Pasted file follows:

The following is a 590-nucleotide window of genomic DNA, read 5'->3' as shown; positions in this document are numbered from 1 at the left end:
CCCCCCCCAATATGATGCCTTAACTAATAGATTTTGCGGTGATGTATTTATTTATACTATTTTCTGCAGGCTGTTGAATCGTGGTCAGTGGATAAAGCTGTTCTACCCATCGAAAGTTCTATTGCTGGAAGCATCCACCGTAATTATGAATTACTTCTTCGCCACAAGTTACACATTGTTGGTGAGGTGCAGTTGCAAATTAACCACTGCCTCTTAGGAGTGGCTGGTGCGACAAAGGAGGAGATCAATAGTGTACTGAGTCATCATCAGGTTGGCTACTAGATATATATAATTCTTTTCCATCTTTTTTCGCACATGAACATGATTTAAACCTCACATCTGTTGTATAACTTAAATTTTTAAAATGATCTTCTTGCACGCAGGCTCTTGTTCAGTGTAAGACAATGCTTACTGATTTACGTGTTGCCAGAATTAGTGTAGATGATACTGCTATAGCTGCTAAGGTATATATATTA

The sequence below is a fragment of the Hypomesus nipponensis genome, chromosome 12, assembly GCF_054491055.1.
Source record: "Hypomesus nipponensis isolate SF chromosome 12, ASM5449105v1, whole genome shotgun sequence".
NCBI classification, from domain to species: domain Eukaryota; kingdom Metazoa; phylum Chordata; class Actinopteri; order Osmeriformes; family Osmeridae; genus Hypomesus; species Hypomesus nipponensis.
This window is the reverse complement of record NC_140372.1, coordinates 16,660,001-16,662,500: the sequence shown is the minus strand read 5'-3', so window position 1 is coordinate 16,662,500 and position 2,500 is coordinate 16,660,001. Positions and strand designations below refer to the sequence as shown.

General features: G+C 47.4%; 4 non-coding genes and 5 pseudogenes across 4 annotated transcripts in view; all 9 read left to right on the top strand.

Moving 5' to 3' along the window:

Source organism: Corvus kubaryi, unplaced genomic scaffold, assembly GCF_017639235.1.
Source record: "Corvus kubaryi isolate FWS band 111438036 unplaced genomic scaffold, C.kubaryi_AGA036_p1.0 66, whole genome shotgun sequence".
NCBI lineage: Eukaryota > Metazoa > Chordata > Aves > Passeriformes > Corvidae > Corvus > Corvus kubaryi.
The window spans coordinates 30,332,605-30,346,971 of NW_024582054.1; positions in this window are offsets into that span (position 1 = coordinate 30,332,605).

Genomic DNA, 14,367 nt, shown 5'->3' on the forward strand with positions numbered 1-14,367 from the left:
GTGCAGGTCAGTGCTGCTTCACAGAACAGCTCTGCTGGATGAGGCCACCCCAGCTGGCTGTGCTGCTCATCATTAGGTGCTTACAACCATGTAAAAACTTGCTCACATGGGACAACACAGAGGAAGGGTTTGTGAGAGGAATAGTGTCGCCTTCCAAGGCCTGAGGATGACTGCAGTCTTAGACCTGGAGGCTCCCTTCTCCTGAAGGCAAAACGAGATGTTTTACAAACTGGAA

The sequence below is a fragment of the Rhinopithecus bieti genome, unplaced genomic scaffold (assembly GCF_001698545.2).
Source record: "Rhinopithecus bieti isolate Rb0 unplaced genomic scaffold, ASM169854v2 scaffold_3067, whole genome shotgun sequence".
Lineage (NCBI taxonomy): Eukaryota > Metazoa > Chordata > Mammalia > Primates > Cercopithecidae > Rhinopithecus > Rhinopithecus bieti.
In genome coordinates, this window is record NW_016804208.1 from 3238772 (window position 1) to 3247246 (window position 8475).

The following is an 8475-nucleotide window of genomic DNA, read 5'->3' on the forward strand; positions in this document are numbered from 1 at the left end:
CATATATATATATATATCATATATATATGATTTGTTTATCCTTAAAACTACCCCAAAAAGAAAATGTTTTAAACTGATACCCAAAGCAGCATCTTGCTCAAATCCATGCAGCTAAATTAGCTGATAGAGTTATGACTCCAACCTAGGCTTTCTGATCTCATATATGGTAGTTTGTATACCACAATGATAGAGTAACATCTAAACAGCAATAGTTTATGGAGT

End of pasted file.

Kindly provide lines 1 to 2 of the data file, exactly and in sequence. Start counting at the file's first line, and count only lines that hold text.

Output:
The following is a 590-nucleotide window of genomic DNA, read 5'->3' as shown; positions in this document are numbered from 1 at the left end:
CCCCCCCCAATATGATGCCTTAACTAATAGATTTTGCGGTGATGTATTTATTTATACTATTTTCTGCAGGCTGTTGAATCGTGGTCAGTGGATAAAGCTGTTCTACCCATCGAAAGTTCTATTGCTGGAAGCATCCACCGTAATTATGAATTACTTCTTCGCCACAAGTTACACATTGTTGGTGAGGTGCAGTTGCAAATTAACCACTGCCTCTTAGGAGTGGCTGGTGCGACAAAGGAGGAGATCAATAGTGTACTGAGTCATCATCAGGTTGGCTACTAGATATATATAATTCTTTTCCATCTTTTTTCGCACATGAACATGATTTAAACCTCACATCTGTTGTATAACTTAAATTTTTAAAATGATCTTCTTGCACGCAGGCTCTTGTTCAGTGTAAGACAATGCTTACTGATTTACGTGTTGCCAGAATTAGTGTAGATGATACTGCTATAGCTGCTAAGGTATATATATTA